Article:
Friday, December 26, 2014

Tips for Treating Your Skin with Massage Oil

Human skin is amazingly resilient. It’s designed for both strength and flexibility, so that it can both stretch and maintain its shape. It also performs several vital functions including UV protection, moisture and body temperature regulation, waste elimination, and protection from disease.

Unfortunately, because it is so exposed, our skin is also prone to many of the effects of aging. Perhaps, one of the biggest effects is the loss of moisture, which can affect the strength and elasticity of your skin.

Massage therapy can reduce the effects of aging on your skin by improving circulation, stimulating oil production, removing dead skin cells, and providing external moisture from the use of massage oil. The good news is that you don’t have to spend hundreds of dollars getting a professional massage; you can get the same benefits by massaging yourself at home.

Massage for Healthier Skin

There are a few things that you need to consider if you are going to massage yourself at home, and the biggest is what type of oil to use.

Massage Oil

If you go to any massage store, or even a regular drug store, you will find that there are several different kinds of massage oil, in liquids, creams, gels and solids; and they all have different functions and benefits.

•  If your primary focus is moisturizing your body, then you will want to use a heavier oil, such as olive oil or apricot oil, which will coat the skin. You can also use a heavier cream or a body butter as long as it allows your hands to glide smoothly over your skin. Thinner oils can absorb too quickly, which would require you to use more to achieve the same effects.

•  If you are massaging your face, then you want to use a light massage oil specially formulated for faces. These oils are designed to absorb without leaving heavy residue which can clog your pores. You don’t need to use as much of these oils, as you would the oils for your body.

•  If you are looking to soothe sore muscles, in addition to making your skin more supple, you might want to consider massaging a medicated gel with menthol or arnica into the sore muscles, and then following with a medium to heavy massage oil, cream, or solid.

•  If you have allergies, then you want to avoid nut-based oils, and oils with heavy fragrances, and instead choose hypoallergenic oils like grape seed, soy, or jojoba.

•  Avoid mineral oils and petroleum-based oils, which tend to clog your pores and leave a heavy residue on the skin.

The other thing you need to consider is how you are going to use the oil.

•  If you are giving a massage to someone else, consider wearing a body massage oil holster, so that you don’t have to worry about the massage container being out of reach during the massage.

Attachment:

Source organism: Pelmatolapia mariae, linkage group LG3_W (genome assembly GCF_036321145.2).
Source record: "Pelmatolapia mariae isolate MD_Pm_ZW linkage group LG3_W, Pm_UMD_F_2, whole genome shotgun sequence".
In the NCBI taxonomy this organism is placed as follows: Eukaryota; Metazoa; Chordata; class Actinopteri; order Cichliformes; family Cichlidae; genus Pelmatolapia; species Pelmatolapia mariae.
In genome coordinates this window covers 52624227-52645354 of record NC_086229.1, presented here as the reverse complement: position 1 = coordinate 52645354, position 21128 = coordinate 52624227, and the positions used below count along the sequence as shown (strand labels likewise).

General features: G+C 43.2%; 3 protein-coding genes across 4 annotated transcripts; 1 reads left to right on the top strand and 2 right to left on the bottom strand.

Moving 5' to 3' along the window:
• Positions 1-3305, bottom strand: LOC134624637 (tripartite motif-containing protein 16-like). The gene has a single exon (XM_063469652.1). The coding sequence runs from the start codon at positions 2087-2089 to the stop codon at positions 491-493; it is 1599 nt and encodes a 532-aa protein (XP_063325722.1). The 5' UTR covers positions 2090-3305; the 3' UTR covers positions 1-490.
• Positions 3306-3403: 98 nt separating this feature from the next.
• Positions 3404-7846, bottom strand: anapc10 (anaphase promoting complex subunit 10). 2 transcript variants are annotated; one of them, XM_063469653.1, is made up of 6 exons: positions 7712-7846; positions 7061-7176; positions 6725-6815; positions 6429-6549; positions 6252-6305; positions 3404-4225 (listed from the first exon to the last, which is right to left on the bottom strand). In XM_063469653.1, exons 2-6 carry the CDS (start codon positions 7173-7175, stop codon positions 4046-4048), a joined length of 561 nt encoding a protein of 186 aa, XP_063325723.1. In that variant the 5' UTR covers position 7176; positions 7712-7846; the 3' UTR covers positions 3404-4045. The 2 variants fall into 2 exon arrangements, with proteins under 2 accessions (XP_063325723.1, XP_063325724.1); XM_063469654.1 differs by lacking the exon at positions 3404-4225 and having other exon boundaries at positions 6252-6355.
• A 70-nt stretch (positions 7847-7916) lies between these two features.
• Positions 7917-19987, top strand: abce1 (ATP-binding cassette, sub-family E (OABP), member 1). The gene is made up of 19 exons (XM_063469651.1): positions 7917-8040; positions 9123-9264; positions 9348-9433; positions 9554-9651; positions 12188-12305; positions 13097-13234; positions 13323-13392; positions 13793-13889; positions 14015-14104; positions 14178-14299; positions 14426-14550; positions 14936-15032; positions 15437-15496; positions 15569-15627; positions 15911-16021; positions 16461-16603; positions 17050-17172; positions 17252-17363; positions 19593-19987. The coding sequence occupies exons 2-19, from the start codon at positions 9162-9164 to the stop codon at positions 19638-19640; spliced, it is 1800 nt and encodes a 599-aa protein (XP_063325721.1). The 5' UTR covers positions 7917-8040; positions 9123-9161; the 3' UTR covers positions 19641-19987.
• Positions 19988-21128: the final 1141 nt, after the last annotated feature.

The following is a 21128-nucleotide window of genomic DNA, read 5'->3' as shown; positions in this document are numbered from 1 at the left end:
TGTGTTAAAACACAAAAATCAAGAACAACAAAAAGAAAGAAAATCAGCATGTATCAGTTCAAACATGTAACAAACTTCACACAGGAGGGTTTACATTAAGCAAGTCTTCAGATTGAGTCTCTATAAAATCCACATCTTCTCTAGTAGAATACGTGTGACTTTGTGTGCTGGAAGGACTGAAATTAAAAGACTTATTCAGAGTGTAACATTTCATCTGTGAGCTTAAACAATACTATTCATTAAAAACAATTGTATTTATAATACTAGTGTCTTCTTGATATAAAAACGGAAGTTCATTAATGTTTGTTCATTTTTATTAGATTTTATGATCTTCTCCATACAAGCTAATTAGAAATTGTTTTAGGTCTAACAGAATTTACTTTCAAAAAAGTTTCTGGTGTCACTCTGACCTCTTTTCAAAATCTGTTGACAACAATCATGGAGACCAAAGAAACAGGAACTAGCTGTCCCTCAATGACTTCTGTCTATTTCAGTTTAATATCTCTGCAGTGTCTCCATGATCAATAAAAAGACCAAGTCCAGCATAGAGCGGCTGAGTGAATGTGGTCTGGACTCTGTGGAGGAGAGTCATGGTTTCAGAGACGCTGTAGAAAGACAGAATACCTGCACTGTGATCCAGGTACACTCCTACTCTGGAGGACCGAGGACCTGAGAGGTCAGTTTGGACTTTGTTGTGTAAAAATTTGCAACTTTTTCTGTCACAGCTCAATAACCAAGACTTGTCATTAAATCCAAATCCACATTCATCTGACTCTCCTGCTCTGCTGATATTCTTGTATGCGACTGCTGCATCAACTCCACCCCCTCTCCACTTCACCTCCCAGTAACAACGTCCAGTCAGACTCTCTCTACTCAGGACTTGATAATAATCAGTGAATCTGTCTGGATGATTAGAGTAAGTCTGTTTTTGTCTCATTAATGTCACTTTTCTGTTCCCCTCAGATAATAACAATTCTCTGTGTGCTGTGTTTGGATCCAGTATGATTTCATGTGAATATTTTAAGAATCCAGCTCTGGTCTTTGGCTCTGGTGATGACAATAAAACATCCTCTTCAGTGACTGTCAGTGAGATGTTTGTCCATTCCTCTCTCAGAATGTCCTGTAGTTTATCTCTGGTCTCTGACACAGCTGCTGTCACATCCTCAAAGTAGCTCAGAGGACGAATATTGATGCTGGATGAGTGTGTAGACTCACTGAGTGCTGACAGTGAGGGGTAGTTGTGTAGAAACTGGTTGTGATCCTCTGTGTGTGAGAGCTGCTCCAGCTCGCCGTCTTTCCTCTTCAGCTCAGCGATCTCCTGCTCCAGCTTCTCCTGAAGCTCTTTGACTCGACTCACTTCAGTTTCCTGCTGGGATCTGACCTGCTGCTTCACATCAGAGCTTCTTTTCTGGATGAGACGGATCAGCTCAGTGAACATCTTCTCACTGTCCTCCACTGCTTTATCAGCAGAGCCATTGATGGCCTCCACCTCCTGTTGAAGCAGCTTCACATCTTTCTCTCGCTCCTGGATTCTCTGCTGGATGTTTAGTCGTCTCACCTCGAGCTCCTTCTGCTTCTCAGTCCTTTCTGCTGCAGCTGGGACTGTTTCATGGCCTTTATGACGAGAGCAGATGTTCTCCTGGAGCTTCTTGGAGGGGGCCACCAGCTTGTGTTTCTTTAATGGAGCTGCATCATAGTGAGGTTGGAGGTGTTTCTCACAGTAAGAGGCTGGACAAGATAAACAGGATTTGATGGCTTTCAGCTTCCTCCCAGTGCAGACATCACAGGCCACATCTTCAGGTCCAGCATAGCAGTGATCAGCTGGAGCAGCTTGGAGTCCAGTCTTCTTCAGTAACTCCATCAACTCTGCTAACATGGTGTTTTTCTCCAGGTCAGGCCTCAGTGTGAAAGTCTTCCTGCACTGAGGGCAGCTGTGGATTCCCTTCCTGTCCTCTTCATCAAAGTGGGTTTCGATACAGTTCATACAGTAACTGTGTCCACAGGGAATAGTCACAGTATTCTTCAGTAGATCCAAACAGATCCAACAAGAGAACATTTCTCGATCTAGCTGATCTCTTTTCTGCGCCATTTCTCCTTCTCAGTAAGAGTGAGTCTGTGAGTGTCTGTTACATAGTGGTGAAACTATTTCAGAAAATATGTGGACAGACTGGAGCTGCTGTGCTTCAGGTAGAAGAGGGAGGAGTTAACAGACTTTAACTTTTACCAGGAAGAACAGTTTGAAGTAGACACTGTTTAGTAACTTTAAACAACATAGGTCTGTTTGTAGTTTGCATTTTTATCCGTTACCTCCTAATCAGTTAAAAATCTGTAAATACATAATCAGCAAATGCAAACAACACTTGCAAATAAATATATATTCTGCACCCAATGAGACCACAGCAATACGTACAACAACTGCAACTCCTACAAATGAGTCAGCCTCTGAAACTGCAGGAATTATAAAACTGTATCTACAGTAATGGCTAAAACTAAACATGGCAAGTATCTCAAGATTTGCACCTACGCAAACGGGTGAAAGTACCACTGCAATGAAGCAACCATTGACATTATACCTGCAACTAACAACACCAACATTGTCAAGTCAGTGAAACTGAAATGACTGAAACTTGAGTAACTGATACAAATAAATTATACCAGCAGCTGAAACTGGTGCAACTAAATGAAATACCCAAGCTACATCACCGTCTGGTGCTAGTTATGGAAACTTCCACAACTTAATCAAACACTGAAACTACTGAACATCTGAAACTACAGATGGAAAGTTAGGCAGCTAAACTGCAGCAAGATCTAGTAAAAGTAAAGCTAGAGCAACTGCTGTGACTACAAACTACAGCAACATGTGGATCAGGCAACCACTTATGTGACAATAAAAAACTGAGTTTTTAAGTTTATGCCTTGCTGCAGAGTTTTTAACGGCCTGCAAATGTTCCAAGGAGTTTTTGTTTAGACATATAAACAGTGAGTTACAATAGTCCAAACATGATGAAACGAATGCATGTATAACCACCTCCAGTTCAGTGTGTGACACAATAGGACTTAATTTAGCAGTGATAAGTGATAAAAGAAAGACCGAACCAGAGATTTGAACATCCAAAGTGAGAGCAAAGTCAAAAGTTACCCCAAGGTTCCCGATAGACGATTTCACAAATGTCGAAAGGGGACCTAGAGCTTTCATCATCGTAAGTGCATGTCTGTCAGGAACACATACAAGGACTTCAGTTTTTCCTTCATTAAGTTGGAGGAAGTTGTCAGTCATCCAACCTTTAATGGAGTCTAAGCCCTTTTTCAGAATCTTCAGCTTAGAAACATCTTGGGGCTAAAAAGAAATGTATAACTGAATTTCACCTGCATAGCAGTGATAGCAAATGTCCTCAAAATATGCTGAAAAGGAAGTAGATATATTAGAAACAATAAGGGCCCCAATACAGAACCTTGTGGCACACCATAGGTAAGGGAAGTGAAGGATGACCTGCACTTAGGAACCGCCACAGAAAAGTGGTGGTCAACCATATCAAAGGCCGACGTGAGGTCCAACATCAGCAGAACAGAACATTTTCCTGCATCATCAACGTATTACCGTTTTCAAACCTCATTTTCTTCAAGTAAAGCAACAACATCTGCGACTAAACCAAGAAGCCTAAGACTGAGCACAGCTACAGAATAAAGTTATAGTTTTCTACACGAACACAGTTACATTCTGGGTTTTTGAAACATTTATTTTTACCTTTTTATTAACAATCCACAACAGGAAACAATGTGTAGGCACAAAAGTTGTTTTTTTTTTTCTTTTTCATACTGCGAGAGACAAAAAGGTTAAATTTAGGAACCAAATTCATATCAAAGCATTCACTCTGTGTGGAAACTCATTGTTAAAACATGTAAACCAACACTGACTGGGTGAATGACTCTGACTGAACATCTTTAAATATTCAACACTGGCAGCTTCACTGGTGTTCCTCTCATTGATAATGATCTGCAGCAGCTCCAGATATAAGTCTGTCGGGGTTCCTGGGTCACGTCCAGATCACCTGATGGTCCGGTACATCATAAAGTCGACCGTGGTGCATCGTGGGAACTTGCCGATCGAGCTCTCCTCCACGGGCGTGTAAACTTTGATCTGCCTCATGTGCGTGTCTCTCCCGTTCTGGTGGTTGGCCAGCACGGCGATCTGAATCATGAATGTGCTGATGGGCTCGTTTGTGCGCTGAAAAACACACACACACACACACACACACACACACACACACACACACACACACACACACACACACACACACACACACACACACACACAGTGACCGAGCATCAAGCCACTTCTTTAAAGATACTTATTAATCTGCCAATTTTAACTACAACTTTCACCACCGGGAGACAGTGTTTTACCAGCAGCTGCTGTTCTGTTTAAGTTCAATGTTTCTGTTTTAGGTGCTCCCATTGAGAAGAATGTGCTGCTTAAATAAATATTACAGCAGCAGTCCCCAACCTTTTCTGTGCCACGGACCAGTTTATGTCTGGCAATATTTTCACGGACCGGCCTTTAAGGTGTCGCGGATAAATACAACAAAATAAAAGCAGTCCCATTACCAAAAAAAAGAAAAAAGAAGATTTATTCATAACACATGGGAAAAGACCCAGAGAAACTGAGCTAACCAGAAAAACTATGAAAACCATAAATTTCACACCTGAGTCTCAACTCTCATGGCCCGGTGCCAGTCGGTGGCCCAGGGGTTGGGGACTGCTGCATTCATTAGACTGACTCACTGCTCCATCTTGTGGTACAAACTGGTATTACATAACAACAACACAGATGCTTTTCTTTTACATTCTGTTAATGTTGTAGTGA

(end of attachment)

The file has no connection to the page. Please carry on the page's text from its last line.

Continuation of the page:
•  Put the amount of oil you wish to use in a separate container, such as a smaller plastic bottle or a small bowl. If you want to warm the oil, put the bottle or dish you wish to use into a larger container of hot water. Do not heat oil directly.

•  If you do prefer a scent, it’s better to add essential oils to the massage oil on a case-by-case basis rather than scenting the whole bottle.

•  Apply a small amount of the oil to your hand, and rub your hands together before applying the oil to your body. This will warm the oil, and will also prevent you from using too much. When using additional oil, always apply it to your hands first.

•  If you find that you have too much oil on your body, wipe your hands with a dry towel and then apply some hand sanitizer to them. That will remove the excess oil from your hands, and as you continue rubbing your hands will absorb the excess oil from your body.

•  If you are using several different types of oils, always wipe and sanitize your hands between each type of oil.

•  Store your oils in a cool, dry place. Excess heat and moisture can cause the oils to go rancid. Rancid oil will still work, but it will smell really bad.

This is a blog post by Nancy Evans.

Monday, December 22, 2014

Protecting Your Back at Work

If you have an office job you probably spend the majority of your day sitting behind a desk. In fact, 50 to 70 percent of people spend at least six hours a day sitting. On the surface it might seem a lot better, and easier on your body, than jobs where you have to spend the bulk of your time standing or walking around.

The truth is that spending a lot of time sitting is one of the worst things you can do for your body because of the long-term effects on your health.

The Long-Term Effects of Prolonged Sitting

Sitting takes its toll on all parts of your body, from head to toe.

Effects on the Spine

Starting with the spine, which tends to show the most immediate effects, prolonged sitting can cause trouble in your lower back, in your shoulders and upper back, and in your neck. When you sit, all of the muscles on the front of your body pull forward, which over-stretches the shoulder, back, and spinal muscles on the back of your body. In your lower back this can put you at greater risk for herniated lumbar discs; in your shoulders and upper back it causes pain and inflexibility; and, in your neck it causes muscle strain from you having to hold your head at an awkward angle.

Effects on the Rest of the Body

Sitting causes you to pull your shoulders forward and your chest down toward your lap, which compresses all of the organs in your torso. However, it’s actually the cardiovascular effects of sitting that have the worst effects.